After a year of countless exits in the ecosystem, many among the most significant yet – so much so that five nominees were not enough to recognise them all – the Award for Exit of the Year was one of the most difficult to determine.

But there are more than 422 million reasons why the acquisition of Ziylo, a UK-based spinout from University of Bristol working on technology to develop next-generation insulin, by pharmaceutical firm Novo Nordisk for potentially more than $800m, emerged as the winner.

That figure is the number of people who have diabetes, according to a report by UN public health agency the World Health Organisation (WHO), which projected that by 2030 the disease would be the seventh leading cause of death.

There is no cure for either type 1 or type 2 diabetes. The cause of type 1 diabetes remains unknown and is characterised by low levels or absence of insulin, requiring daily injections of the hormone that helps the body process sugar.

Type 2 diabetes, the most common form of the disease, is largely caused by obesity and physical inactivity, which over time cause the body either to produce insufficient levels of insulin or develop a resistance to the hormone.

A third type, gestational diabetes, affects women during pregnancy and is characterised by high blood sugar levels that remain below the level of chronic diabetes. It can, however, cause complications and increase the risk that mother or child will develop type 2 diabetes.

A total of 1.6 million deaths each year are directly attributable to diabetes, according to the WHO, a figure likely to rise further as one in three adults is overweight and one in 10 is obese.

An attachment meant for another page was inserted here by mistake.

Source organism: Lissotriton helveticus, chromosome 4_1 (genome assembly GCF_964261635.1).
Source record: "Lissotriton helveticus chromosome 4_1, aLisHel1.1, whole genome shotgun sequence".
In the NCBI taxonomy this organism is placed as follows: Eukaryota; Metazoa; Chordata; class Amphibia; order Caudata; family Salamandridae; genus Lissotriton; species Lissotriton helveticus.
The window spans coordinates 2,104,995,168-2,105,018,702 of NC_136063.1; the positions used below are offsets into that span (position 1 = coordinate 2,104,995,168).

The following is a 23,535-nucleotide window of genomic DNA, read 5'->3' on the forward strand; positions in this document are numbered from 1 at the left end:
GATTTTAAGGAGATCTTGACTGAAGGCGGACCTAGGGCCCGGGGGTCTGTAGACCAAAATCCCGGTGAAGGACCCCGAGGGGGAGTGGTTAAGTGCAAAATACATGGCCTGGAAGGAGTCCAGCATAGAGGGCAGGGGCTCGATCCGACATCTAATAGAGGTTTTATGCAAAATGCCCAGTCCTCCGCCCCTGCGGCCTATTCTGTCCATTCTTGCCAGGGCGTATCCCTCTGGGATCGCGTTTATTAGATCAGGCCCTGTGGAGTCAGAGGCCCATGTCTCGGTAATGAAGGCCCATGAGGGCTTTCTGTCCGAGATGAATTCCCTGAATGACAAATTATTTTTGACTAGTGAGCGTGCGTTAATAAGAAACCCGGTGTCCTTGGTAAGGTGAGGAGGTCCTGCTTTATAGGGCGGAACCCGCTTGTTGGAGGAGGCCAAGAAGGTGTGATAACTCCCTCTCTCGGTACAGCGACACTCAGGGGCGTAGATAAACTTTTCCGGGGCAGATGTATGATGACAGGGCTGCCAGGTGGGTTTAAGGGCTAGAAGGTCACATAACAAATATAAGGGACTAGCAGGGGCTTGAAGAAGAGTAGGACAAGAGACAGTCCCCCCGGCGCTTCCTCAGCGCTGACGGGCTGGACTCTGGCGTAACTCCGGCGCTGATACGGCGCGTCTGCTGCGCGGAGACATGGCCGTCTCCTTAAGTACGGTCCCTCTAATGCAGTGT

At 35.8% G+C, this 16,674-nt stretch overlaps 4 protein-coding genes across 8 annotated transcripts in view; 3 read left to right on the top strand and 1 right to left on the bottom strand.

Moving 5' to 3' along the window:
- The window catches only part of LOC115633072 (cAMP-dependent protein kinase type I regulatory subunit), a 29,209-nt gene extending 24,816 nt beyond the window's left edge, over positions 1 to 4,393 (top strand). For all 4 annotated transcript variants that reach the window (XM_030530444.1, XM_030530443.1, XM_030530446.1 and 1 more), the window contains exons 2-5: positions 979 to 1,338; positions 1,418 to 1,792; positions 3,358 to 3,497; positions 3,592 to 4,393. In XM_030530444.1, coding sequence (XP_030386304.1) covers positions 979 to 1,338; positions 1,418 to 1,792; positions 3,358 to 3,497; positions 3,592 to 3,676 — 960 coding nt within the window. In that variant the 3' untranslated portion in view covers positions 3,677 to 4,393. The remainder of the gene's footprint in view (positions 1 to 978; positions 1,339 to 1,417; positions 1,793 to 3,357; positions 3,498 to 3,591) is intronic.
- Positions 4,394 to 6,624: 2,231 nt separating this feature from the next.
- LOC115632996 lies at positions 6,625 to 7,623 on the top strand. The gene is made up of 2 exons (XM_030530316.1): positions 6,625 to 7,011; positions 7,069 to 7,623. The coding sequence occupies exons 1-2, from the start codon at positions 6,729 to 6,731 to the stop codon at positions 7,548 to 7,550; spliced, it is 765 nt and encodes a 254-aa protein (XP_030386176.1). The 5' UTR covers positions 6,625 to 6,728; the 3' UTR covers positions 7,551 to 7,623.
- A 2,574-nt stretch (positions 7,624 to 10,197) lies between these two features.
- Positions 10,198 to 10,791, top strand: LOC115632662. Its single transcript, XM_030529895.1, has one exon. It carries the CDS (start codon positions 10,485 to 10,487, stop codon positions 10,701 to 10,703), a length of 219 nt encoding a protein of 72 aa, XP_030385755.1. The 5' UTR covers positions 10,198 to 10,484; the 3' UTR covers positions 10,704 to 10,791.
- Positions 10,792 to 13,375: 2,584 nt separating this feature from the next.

The disease – if not monitored constantly and treated through insulin injections, medication, diet and physical activity – leads to serious damage to the heart, blood vessels, eyes, kidneys and nerves.

That it was Novo Nordisk which picked up Ziylo is no coincidence – the corporate is the world’s largest manufacturer of diabetes medicines, dominating more than a quarter of the market.

Neither party has revealed the specifics of the acquisition deal, noting only that, including milestone payments, the total amount could exceed $800m – an outstanding return for a spinout that had raised just $2.5m in combined angel funding and government grants.

Founded in 2014, Ziylo has designed synthetic glucose-binding molecules that react and adapt to glucose levels in the blood and thereby prevent dangerously low blood sugar levels, known as hypoglycaemia.

Ziylo is based on research by Anthony Davis, professor of supramolecular chemistry, and PhD student Harry Destecroix, who went on to become the spinout’s chief executive. The pair co-founded the business with chief financial officer Tom Smart.

The acquisition gives Novo Nordisk full rights to the platform. But in an interesting twist, the deal also included the formation of a new spinout, Carbometrics, that has licensed back rights to help Novo Nordisk optimise glucose-binding molecules and to develop non-therapeutic applications, including continuous glucose monitoring products. Carbometrics has employed Ziylo’s team.

Novo Nordisk hopes to start clinical trials within three years and will carry out its research and development activities in Oxford and in Denmark.

Jaci Barnett of University of Bristol (m) collecting the award. Photograph: Bart van Overbeeke / GUV

Other nominees

Allakos (Johns Hopkins University), $128m IPO
Moderna (Harvard University), $604m IPO
Orchard Therapeutics (University College London), $200m IPO
SecurityMatters (University of Twente), acquired by Forescout Technologies for $113m